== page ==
How do Cats get Worms?

Like dogs, cats can also get worms. Even indoor cats are susceptible to getting worms. In fact, kittens are born with intestinal worms. They are passed from the mother's body through the placenta into the kittens' bodies before they are even born. Worms can also be passed onto kittens through the mother's milk.

Generally, cats can get worms by coming in contact with eggs or infected pieces of feces. Worms can also be contracted by hunting and eating rodents that are infected with worms. Fleas also play a huge role in the infestation of worms. Cats can become infected by ingesting fleas carrying worms or if worm larvae bite the cat.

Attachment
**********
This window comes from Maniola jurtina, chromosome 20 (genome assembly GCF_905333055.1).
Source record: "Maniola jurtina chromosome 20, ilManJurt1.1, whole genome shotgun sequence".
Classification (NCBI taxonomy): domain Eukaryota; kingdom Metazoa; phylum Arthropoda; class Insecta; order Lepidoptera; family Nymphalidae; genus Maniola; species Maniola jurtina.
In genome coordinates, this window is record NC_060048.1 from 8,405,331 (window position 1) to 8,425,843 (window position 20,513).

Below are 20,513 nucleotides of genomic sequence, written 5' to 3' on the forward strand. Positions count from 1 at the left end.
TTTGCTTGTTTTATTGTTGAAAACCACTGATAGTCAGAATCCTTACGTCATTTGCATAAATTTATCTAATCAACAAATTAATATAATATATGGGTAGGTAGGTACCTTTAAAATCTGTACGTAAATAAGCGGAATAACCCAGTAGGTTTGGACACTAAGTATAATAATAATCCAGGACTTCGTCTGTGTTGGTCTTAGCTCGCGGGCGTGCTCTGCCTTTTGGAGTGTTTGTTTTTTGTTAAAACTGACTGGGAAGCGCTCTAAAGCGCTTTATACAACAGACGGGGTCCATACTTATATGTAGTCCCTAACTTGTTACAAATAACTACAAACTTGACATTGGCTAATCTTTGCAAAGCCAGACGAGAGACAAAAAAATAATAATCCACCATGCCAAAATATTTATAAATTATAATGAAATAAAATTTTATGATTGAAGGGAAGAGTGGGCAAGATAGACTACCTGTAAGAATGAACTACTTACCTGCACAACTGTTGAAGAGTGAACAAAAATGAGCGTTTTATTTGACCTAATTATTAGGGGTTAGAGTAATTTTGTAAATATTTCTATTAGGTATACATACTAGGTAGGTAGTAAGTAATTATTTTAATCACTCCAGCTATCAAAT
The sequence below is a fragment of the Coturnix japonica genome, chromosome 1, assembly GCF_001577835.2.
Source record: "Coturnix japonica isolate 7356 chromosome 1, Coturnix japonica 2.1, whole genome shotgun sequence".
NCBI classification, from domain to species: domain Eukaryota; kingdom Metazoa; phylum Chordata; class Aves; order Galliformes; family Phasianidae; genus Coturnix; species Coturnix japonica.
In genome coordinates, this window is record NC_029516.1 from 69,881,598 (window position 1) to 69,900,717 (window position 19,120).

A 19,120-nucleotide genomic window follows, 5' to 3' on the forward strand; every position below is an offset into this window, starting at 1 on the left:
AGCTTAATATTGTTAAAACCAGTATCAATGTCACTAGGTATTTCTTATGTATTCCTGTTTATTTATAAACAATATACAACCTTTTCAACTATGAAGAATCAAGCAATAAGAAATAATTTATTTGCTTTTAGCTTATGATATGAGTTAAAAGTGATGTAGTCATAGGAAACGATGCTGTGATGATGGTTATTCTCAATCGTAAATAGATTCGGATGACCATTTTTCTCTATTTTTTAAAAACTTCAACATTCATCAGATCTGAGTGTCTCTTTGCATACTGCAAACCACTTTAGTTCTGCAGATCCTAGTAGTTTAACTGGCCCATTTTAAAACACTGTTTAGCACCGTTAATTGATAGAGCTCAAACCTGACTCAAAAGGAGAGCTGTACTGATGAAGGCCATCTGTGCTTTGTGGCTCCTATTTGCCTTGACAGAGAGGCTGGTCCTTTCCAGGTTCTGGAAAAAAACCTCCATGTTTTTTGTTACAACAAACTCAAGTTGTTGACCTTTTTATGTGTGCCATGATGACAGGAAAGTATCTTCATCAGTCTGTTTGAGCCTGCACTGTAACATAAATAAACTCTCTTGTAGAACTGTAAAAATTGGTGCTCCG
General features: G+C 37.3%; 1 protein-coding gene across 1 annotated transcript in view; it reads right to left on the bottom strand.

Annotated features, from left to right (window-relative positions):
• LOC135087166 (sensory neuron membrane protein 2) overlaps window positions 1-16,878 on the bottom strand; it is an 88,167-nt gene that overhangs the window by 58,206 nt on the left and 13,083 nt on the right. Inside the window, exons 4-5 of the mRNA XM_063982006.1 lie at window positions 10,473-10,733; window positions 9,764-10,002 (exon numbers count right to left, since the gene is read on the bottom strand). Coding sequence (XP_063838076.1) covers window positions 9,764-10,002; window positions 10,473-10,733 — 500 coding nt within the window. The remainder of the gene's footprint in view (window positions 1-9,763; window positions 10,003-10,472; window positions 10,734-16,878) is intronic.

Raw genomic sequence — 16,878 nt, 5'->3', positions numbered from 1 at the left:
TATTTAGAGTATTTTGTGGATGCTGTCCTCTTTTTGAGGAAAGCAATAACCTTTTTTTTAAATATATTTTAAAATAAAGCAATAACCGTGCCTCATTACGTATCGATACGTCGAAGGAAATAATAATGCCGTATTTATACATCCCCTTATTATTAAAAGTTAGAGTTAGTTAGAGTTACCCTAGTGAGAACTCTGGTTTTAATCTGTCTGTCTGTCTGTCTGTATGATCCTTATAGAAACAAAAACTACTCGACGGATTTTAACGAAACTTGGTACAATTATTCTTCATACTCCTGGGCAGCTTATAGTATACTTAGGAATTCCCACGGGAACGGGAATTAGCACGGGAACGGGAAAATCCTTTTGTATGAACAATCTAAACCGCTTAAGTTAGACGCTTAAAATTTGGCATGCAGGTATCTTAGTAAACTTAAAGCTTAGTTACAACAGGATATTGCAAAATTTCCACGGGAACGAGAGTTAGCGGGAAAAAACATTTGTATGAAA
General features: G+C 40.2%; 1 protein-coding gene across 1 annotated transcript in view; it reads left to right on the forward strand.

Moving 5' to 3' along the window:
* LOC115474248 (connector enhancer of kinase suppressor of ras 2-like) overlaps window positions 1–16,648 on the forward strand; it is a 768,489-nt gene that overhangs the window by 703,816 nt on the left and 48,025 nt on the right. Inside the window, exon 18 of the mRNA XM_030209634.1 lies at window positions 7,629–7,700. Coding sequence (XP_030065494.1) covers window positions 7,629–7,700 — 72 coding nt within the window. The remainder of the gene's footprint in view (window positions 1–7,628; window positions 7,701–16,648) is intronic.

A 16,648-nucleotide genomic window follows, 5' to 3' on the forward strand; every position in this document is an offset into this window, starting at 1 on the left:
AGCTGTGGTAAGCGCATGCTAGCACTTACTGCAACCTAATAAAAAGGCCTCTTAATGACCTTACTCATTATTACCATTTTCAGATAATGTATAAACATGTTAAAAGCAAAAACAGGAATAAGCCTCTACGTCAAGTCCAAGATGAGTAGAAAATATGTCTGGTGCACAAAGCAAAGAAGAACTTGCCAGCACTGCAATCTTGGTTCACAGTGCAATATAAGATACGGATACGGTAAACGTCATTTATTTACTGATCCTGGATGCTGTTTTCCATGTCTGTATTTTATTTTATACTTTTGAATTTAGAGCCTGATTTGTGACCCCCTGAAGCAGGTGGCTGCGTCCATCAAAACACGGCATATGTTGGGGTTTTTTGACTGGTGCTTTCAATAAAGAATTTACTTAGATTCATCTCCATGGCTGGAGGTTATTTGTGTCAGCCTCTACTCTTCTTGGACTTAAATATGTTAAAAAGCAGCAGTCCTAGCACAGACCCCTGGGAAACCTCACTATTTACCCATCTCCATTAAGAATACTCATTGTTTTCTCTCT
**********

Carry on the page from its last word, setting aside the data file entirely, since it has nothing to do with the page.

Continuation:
Cats most commonly contract roundworms, hookworms, and tapeworms. Roundworms and hookworms live in the intestines and tapeworms live in the intestines and other organs, like the liver. When in your cat, these internal parasites drain your cat's blood and nutrients. Cats can also get heartworms, which live in the heart, are spread by mosquitos, and can be deadly.

Symptoms your cat has worms

  • Mucus or blood in feces
  • Worms in feces
  • Diarrhea
  • Vomiting
  • Coughing
  • Dull fur
  • Loss of appetite
  • Weight loss
  • Swollen belly
  • Anemia

If you suspect your cat has worms, take them to the vet to have a fecal test done and talk to your vet about starting them on a deworming product. Cat dewormers come are available as topical or oral medications. Below are some recommended products for cats with worms.